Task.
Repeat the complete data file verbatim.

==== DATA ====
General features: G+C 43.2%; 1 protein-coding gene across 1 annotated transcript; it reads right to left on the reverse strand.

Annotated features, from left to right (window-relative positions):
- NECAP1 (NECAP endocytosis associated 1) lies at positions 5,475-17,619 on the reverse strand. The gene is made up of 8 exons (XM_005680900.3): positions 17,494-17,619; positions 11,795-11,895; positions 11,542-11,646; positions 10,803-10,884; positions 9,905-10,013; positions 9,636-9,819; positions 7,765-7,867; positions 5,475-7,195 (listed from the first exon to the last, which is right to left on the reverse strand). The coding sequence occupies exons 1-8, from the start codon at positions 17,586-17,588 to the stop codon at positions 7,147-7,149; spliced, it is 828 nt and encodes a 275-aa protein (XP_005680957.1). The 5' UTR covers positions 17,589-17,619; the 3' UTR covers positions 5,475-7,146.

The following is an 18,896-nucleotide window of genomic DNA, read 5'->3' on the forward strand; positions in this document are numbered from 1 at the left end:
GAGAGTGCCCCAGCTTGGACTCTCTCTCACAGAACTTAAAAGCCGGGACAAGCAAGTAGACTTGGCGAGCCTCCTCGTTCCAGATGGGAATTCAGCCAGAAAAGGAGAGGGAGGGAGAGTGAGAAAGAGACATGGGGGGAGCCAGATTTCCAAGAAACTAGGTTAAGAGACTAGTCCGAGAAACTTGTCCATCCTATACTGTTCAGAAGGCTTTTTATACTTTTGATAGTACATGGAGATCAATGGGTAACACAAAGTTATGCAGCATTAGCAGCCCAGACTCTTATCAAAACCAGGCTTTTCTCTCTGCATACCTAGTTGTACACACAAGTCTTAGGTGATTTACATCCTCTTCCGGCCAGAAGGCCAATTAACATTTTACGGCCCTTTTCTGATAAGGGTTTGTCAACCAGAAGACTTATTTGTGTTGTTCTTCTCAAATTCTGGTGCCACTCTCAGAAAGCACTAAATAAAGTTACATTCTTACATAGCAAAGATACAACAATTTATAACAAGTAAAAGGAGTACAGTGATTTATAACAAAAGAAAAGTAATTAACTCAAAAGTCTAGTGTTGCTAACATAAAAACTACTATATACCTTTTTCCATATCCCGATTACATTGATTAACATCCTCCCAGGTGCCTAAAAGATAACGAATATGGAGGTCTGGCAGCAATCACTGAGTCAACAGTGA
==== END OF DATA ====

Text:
General features: G+C 43.2%; 1 protein-coding gene across 1 annotated transcript; it reads right to left on the reverse strand.

Annotated features, from left to right (window-relative positions):
- NECAP1 (NECAP endocytosis associated 1) lies at positions 5,475-17,619 on the reverse strand. The gene is made up of 8 exons (XM_005680900.3): positions 17,494-17,619; positions 11,795-11,895; positions 11,542-11,646; positions 10,803-10,884; positions 9,905-10,013; positions 9,636-9,819; positions 7,765-7,867; positions 5,475-7,195 (listed from the first exon to the last, which is right to left on the reverse strand). The coding sequence occupies exons 1-8, from the start codon at positions 17,586-17,588 to the stop codon at positions 7,147-7,149; spliced, it is 828 nt and encodes a 275-aa protein (XP_005680957.1). The 5' UTR covers positions 17,589-17,619; the 3' UTR covers positions 5,475-7,146.

The following is an 18,896-nucleotide window of genomic DNA, read 5'->3' on the forward strand; positions in this document are numbered from 1 at the left end:
GAGAGTGCCCCAGCTTGGACTCTCTCTCACAGAACTTAAAAGCCGGGACAAGCAAGTAGACTTGGCGAGCCTCCTCGTTCCAGATGGGAATTCAGCCAGAAAAGGAGAGGGAGGGAGAGTGAGAAAGAGACATGGGGGGAGCCAGATTTCCAAGAAACTAGGTTAAGAGACTAGTCCGAGAAACTTGTCCATCCTATACTGTTCAGAAGGCTTTTTATACTTTTGATAGTACATGGAGATCAATGGGTAACACAAAGTTATGCAGCATTAGCAGCCCAGACTCTTATCAAAACCAGGCTTTTCTCTCTGCATACCTAGTTGTACACACAAGTCTTAGGTGATTTACATCCTCTTCCGGCCAGAAGGCCAATTAACATTTTACGGCCCTTTTCTGATAAGGGTTTGTCAACCAGAAGACTTATTTGTGTTGTTCTTCTCAAATTCTGGTGCCACTCTCAGAAAGCACTAAATAAAGTTACATTCTTACATAGCAAAGATACAACAATTTATAACAAGTAAAAGGAGTACAGTGATTTATAACAAAAGAAAAGTAATTAACTCAAAAGTCTAGTGTTGCTAACATAAAAACTACTATATACCTTTTTCCATATCCCGATTACATTGATTAACATCCTCCCAGGTGCCTAAAAGATAACGAATATGGAGGTCTGGCAGCAATCACTGAGTCAACAGTGA